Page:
• 8 Hold the throttle at a steady position to keep the front wheel in the air. Bring the front wheel back down by pulling in the clutch or pressing softly on the rear brake.

Jan 16, 2013 | Suzuki GZ 125 Marauder Motorcycles

1 Answer

Xlr 125 wont start do i have to pull the clutch in to start it


You need to put it into neutral in order to start it or pull the clutch and hold it down until started. I would suggest putting it into neutral. Double check that you have it in neutral by trying to push the bike without holding down the clutch when you think you have it in neutral. If the bike rolls easily, then you know its in neutral. If it won't push or seems hard to get it to roll forward then you know its still in gear. Once you have it in neutral (for sure), hold the clutch down and start the bike.

Othen than that, all you have to do is make sure its turned on and it should start. Some bikes use a key to turn it on, others have a throttle control switch. We had Suzuki Quad racers which were 2 stroke - and are a little different.

Jul 06, 2011 | 1997 Honda XLR 125 R

1 Answer

I put the bike in gear but when i pull the clutch lever in, it wont disengage and stays in gear??


if the clutch lever feels it has plenty of tension, it may just be the clutch plates stuck together from sitting.

Roll start it and ride around while holding in the clutch, vary the throttle, and they usually unstick. Give it an oil change when it warms up.

May 18, 2010 | 2004 Honda CRF 250 R

2 Answers

Start bike in nutral hold in clutch put into first and imediately stalls


G'Day mate,
Sounds like the bike has a stuck clutch, where the pressure plates and clutch plates are not disengaging, probably from sitting for a while. Check the clutch adjustments first to see that you have good operation and tension in the clutch lever. To break it free, try first allowing the engine to heat up to operating temp, this can sometimes allow the clutch to free up with heat expansion.
If you can get the bike to a rolling start(mate pushing) and get into a gear, go roll on and off the throttle a few times with the clutch pulled in, see if you can break it loose. Some peps have success with wrapping wire about the handle bar holding the lever in, and let it sit over night, let the oil into the clutch plates.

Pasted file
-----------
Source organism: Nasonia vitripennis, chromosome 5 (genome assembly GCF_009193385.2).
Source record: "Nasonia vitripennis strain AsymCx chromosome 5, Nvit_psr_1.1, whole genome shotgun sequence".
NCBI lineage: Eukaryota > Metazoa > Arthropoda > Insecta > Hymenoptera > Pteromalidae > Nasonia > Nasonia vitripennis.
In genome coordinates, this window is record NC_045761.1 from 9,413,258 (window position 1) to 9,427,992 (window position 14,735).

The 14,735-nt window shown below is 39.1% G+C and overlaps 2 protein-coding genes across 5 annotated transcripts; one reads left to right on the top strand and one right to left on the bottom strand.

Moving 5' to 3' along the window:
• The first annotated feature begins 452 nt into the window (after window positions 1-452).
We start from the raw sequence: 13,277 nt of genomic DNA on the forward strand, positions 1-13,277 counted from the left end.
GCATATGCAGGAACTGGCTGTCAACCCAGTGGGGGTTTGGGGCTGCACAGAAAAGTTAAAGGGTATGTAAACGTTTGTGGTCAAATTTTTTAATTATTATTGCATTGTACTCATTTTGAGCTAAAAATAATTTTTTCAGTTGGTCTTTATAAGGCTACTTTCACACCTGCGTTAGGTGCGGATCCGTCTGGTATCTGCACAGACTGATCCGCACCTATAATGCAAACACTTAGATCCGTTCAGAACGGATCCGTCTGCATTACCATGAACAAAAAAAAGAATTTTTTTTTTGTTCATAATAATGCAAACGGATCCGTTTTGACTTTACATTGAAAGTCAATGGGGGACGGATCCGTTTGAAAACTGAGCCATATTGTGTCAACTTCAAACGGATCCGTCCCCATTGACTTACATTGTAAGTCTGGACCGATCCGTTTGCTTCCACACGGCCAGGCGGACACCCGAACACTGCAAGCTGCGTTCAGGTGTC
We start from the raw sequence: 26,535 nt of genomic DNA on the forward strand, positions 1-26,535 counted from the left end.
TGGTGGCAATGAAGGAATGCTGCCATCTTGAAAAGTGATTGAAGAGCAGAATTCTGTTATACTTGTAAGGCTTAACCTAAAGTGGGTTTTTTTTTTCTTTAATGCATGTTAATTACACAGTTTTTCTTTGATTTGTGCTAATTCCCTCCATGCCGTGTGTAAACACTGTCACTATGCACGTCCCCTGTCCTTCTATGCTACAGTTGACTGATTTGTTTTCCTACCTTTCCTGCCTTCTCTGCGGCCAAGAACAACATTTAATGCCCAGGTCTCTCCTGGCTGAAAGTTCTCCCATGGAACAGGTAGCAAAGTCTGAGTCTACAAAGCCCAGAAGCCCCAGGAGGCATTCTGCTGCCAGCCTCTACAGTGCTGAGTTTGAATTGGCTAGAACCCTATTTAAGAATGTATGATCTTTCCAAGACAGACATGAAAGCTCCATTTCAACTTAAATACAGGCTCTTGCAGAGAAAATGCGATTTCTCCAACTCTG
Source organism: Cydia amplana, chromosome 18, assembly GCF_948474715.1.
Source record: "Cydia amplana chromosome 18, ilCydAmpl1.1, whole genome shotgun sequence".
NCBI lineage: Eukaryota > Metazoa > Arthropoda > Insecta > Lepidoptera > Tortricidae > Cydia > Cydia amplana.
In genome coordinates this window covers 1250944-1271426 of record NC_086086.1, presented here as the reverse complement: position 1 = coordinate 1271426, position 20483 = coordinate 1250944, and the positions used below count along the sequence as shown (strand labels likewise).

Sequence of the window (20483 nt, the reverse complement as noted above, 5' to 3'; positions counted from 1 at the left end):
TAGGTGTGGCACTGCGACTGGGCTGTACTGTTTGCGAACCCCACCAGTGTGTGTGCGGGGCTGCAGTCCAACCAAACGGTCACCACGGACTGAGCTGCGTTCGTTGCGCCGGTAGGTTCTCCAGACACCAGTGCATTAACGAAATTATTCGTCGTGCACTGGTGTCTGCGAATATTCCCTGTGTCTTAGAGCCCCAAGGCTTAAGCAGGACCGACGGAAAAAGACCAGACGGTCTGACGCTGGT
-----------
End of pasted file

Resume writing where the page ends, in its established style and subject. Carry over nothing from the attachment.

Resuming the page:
Dont get too carried away with dropping it into gear with the engine running. You dont want to do more damage. If it remains an issue, you will have to remove the clutch cover and tear the clutch down. check plates for wear and warping. Replace if required. Good luck with it.
regards robotek

Apr 09, 2010 | 2008 KTM 250 SX-F

1 Answer

1982 Honda 650 nighthawk; jumps and stalls when put into gear.


this may help,it doesnt sound like the clutch is out of adjustment,it sounds like the clutch plates have become stuck together,(this happens quite a bit if the bike has been parked for a while..ie over winter)..to fix it get the bike moving,down a drive way or something..then just bang it into gear,then shift into the highest gear you can by shifting without the clutch,once you have a bit of pace on simply hold the clutch lever in and work the throttle on and off all the while holding the clutch lever in,the clutch should free itself fairly quickly and should be back to normall,a lot of older bikes are good at doing this..hope this helps

Jul 05, 2009 | 1983 Yamaha XJ 650

1 Answer

Problem with throttle


Sounds a lot like clutch slippage to me. First I would check clutch oil. If it is low or worn enough to have lost its viscosity that could be the cause. Here is the backyard **** mechanic way to check clutch wear and slippage. Crude but effective. Point the bike toward a sturdy flat stationary object (a brick wall?). Roll the front wheel firmly against the wall. Make sure the bike is perfectly perpendicular to the wall, the frot wheel is aligned straight, and that the rear wheel is on a solid surface (concrete or asphalt -- not grass or dirt). Climb aboard into riding position and start the bike. In first gear clutch in, rev the bike as you would for a moderate start away from a stop (maybe 3k-4k or so) and slowly release the clutch. If the clutch is good, as the clutch starts to grab the revs will go down noticeably, and as it gets fully engaged or close to it the bike will stall. If the clutch is slipping (depending on how bad it is) the motor will continue to spin at pretty much the same speed as the clutch is engaged. This is a kind of touch-feel thing but if the clutch is bad, you should know it. Needless to say do this carefully and at your own risk, but it works a wonder if you do it right. Another way to check is to ride the bike. Get into the power range barely (above 8K) and hold it steady. Does not really matter what gear, but I suggest 2nd or 3rd. Whack the throttle. If the RPMs rise quickly (quicker than the speed) you've got clutch slippage.,,,

Nov 10, 2008 | 1999 Cagiva Mito 125 Evoluzione